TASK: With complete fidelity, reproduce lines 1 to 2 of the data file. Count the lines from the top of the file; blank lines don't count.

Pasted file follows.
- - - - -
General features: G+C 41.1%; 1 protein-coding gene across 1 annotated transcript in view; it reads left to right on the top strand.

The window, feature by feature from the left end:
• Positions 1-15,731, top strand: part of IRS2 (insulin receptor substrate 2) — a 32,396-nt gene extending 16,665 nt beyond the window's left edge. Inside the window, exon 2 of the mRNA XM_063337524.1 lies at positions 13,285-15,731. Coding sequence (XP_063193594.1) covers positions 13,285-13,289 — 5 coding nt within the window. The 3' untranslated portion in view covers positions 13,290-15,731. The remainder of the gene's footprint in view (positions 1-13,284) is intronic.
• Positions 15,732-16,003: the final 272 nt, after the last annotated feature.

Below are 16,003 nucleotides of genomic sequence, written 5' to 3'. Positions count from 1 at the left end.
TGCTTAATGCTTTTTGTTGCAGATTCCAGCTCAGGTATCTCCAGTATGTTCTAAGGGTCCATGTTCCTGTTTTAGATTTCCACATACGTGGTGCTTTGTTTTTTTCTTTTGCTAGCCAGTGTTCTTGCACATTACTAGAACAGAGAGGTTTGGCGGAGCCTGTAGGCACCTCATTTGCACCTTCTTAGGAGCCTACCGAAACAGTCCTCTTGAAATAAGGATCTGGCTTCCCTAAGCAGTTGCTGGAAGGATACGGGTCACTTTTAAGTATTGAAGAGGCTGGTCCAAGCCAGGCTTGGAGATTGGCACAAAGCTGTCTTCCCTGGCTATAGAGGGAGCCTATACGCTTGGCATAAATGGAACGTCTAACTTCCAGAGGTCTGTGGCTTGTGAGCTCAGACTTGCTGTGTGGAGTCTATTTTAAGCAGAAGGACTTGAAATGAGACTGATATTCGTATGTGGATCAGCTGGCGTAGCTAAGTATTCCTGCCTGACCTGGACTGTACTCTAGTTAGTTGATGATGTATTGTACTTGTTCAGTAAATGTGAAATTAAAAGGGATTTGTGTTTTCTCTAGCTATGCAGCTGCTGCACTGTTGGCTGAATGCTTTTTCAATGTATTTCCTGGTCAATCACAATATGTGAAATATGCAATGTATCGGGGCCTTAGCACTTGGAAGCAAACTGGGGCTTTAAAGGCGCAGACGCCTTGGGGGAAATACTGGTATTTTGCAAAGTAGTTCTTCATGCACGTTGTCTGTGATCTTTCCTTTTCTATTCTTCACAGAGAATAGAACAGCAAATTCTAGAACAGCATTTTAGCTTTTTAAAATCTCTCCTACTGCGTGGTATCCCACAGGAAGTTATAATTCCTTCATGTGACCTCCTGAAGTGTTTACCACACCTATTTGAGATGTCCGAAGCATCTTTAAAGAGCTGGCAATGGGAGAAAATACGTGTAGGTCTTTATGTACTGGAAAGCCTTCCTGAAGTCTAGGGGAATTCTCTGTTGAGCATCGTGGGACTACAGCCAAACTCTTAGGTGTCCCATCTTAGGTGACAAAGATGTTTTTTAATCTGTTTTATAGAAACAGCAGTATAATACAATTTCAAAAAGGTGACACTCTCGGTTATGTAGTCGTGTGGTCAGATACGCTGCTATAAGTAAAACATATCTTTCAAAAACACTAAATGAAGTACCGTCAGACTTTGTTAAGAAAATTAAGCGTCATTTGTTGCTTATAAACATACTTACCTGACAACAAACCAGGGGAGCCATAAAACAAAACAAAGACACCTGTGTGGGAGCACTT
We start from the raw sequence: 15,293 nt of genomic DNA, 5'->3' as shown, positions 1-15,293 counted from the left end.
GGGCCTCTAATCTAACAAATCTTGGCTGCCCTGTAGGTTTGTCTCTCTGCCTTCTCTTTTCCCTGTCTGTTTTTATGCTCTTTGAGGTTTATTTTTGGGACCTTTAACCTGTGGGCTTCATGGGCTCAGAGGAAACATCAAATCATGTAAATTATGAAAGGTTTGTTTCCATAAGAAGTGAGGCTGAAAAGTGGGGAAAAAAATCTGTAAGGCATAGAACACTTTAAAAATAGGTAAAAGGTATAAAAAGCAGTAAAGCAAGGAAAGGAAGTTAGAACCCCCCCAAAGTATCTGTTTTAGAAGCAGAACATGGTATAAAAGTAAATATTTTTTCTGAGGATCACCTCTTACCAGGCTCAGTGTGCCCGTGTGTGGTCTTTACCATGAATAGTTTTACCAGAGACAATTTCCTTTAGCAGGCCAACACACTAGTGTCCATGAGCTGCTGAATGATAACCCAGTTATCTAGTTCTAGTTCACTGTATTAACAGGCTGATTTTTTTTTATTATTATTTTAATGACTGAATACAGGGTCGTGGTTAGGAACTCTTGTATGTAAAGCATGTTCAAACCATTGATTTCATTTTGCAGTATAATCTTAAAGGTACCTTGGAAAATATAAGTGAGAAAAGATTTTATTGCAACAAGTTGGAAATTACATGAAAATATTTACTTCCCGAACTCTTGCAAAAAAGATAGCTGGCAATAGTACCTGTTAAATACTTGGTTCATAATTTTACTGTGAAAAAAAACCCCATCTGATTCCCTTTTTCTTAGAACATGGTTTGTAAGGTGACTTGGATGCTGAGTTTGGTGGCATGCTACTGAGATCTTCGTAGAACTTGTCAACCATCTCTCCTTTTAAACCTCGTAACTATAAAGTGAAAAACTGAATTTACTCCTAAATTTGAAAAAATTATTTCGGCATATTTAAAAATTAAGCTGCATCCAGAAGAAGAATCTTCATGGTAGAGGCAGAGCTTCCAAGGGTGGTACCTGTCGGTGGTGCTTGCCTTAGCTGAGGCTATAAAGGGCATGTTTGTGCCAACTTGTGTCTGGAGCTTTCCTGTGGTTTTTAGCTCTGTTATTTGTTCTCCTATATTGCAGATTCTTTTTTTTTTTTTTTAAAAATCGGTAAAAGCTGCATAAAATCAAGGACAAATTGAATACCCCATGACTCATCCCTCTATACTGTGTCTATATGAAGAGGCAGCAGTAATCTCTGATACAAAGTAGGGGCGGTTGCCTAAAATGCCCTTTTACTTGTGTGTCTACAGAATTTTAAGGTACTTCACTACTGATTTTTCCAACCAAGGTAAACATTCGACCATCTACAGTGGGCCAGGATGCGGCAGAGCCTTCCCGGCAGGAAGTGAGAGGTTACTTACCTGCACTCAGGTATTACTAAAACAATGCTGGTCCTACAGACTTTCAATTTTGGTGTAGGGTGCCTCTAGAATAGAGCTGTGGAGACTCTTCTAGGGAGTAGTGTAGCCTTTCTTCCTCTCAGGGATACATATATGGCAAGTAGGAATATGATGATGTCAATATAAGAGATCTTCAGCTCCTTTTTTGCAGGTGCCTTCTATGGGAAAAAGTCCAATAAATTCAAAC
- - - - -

General features: G+C 41.1%; 1 protein-coding gene across 1 annotated transcript in view; it reads left to right on the top strand.

The window, feature by feature from the left end: